Letter to the Editor
For the Record
Psychiatric News
Volume 36 Number 6 page 38-44

In his otherwise interesting article in the Viewpoints column in the February 2 issue, Dr. Jan Leard-Hansson says that the Kaiser Health Plan "was launched" during World War II. While perhaps he is technically correct because World War II was the period when the Kaiser system of care supported its huge defense industry activities during the war, the beginnings of this "first clinic-based system of managed care" actually occurred in the 1930s, when Kaiser Industries had difficulty finding its employees health care in far-flung parts of the United States—the Grand Coulee Dam being a good example.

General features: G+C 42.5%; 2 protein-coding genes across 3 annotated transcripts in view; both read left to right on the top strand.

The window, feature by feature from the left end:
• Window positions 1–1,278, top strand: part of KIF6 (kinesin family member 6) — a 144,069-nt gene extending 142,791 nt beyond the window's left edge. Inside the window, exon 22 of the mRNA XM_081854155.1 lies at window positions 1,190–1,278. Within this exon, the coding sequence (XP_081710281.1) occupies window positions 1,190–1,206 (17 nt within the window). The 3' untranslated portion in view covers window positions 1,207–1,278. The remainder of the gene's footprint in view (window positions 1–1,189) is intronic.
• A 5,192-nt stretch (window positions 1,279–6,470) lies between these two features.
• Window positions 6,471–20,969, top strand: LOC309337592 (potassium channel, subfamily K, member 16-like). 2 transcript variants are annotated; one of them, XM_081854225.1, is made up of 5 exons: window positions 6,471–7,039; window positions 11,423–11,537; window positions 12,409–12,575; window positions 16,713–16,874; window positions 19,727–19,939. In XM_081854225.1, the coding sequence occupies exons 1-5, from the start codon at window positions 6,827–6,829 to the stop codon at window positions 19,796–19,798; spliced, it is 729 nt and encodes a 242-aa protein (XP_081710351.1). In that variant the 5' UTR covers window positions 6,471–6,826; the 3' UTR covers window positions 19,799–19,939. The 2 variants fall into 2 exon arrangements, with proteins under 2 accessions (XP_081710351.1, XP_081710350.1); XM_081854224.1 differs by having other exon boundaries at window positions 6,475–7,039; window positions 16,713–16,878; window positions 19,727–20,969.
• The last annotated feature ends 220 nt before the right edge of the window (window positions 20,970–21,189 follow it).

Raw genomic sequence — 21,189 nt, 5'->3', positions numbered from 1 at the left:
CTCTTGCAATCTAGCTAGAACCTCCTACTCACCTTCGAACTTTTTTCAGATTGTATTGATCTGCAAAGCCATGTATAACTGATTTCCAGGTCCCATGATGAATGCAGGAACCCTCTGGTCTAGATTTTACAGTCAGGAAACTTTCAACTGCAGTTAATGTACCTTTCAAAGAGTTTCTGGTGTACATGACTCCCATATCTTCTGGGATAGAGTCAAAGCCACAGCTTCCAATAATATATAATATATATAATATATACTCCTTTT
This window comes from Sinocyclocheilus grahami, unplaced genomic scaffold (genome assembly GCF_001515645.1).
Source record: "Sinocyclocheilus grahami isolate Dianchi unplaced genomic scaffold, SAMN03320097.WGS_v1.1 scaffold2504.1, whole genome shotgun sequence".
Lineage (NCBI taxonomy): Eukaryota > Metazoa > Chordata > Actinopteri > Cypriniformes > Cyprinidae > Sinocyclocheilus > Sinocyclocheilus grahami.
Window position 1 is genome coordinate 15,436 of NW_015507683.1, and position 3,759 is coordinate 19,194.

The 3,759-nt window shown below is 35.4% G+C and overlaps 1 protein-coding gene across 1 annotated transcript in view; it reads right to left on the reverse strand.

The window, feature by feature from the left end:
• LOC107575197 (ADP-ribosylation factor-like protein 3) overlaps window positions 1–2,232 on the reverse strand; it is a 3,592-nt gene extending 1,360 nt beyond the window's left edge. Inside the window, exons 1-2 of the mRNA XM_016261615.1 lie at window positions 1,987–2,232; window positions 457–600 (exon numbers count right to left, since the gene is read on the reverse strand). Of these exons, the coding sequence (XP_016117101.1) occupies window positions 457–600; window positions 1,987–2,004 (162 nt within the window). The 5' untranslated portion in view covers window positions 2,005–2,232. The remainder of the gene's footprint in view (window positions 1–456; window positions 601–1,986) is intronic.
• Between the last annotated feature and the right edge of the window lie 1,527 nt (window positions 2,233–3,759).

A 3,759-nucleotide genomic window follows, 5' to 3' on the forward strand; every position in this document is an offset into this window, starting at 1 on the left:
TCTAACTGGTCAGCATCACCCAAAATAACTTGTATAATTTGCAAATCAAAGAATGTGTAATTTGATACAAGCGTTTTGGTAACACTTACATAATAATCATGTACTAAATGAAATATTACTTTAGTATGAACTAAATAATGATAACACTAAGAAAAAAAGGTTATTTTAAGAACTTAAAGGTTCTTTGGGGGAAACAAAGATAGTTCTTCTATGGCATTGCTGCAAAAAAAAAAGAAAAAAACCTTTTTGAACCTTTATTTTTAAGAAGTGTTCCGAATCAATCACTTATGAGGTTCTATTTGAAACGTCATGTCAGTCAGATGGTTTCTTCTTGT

The source of my information is the Kaiser Web site at www.kaiserpermanente.org/locations/georgia/newsroom/history.html. It states, "In the 1930s, Sidney A. Garfield, M.D., had built a hospital in the Mojave Desert for construction workers who couldn’t afford insurance. He’d set up a system that let them pay him 5 cents a day for whatever health care they needed, and that prepayment system encouraged him to promote prevention. Henry Kaiser, who owned several industrial businesses, needed health care for 6,500 workers and their families at the Grand Coulee Dam. Dr. Garfield and Henry Kaiser turned a rundown hospital there into a state-of-the-art treatment facility and recruited a team of doctors to work in a ‘prepaid group practice.’ The plan was a big hit with the workers and their families. A few years later, in Richmond, Calif., America’s entry into World War II brought tens of thousands of workers pouring into the Kaiser Shipyards to build Liberty Ships, aircraft carriers, and the like. To provide health care for this teeming mass of 30,000, Kaiser brought Dr. Garfield and his innovative health care delivery system to San Francisco. When the war came to an end, Dr. Garfield and Henry Kaiser wanted to keep practicing this new form of health care delivery. So, on October 1, 1945, the Permanente Health Plan officially opened to the public. That first year, membership was 26,000."

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